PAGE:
Look Out for Your Child’s Mental Health Over the Holidays
For many, the coming holidays are a time to get together with family and friends, feel festive and celebrate. But some people find themselves feeling a little more stressed or sad than usual this time of year—even children. About 1 in 20 children experiences a depressive episode every year and stress and depression can spike near the end of the year. Why now? It varies from person to person, but common reasons include children feeling overwhelmed or the holidays not living up to expectations.
What can make it even harder for parents is that the signs of depression aren’t always easy to spot—especially during the hectic holiday season. To learn more about depression warning signs and help protect your kids’ mental health this season, try the following:
- Learn how to spot the problem. Depression can take many forms in kids and teens, which is why it’s important to know the warning signs. Withdrawing from friends and activities, spells of intense irritability and changes in eating habits are all symptoms of depression. There are less obvious symptoms too, including lowered self-esteem, feelings of worthlessness and difficulty concentrating.
- Be open with them. Children suffering from depression often feel like they’re the only ones who have ever felt that way. One way to help is to talk to your kids about how you sometimes feel upset or sad too. By “normalizing” their emotions, your child might feel more comfortable opening up and talking about what’s going on.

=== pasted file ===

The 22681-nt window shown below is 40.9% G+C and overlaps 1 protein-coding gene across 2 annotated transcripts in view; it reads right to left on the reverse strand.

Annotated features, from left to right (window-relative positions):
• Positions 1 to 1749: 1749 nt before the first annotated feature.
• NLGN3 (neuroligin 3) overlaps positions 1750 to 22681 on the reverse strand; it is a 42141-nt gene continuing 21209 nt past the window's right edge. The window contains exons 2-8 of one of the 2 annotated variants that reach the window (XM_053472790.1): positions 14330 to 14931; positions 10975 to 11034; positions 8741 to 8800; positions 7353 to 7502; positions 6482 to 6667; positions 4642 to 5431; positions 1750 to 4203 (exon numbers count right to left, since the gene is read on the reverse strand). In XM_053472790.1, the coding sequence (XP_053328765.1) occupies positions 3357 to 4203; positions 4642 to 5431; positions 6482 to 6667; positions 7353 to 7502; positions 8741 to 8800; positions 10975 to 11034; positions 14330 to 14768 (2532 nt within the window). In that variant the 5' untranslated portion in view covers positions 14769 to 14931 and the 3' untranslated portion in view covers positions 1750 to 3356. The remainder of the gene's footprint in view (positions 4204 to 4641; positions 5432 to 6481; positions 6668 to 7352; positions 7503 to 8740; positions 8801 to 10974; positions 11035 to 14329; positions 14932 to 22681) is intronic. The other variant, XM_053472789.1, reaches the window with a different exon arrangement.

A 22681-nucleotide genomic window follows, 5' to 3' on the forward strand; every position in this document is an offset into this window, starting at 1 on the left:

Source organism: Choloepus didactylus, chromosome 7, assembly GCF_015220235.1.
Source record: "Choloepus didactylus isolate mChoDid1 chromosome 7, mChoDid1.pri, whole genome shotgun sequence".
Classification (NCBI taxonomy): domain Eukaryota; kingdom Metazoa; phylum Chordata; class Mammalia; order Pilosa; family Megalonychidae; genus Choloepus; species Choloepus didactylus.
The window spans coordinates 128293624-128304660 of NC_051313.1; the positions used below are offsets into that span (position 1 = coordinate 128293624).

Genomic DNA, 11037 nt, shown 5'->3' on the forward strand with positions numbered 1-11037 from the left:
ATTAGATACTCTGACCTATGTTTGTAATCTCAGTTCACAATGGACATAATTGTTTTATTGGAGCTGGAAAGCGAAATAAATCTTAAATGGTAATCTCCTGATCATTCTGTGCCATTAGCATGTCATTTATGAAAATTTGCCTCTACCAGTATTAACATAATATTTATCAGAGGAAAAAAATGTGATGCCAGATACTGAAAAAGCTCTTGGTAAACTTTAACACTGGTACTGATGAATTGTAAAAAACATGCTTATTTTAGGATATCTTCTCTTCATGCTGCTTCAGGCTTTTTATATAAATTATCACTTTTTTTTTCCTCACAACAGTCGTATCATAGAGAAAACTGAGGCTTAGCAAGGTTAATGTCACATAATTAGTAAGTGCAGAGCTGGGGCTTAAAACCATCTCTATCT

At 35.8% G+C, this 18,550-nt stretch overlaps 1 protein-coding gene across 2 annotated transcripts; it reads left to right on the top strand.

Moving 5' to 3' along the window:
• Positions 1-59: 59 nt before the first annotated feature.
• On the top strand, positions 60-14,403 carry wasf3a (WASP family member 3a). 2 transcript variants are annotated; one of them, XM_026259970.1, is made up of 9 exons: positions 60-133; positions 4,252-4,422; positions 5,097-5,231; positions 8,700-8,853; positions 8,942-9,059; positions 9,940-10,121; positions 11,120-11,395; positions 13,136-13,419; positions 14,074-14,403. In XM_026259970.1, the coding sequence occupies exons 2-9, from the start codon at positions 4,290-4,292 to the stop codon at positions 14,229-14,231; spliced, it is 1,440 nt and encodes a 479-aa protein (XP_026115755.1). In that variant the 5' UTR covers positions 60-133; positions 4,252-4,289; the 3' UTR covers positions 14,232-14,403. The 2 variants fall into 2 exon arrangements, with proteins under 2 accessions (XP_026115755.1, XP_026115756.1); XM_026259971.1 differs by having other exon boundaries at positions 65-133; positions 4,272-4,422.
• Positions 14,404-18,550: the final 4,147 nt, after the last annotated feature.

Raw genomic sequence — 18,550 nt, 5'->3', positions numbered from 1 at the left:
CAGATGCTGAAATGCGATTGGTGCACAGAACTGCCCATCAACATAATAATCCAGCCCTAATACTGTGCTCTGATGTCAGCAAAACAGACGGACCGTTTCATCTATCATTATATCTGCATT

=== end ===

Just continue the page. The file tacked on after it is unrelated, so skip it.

- Make time to focus on them. Schedules can get super busy during the holidays, meaning the whole family is racing through a packed social calendar and preparing for Thanksgiving, Hanukkah or Christmas. As a result, you might not be spending as much time with your kids as you usually do. Try to make sure you plan some relaxed family moments so your kids get the attention and time they need to feel more secure and at peace. Game night or decorating the house for the holidays together provides ample opportunity for bonding. For families with parents who are divorced, try to balance time appropriately so that children feel supported by both parents.
- Finally, seek additional help if you need it. Sometimes your child might be dealing with a more serious issue. If the depressive symptoms show no signs of improving or are worsening, reach out to a mental health professional. Typically, if symptoms continue for a notable stretch of time—about one to two weeks—your child could need professional counseling.
Do you have a story of helping your loved ones navigate the holiday blues? Let us know how you made strides together to overcome those feelings in the comments below.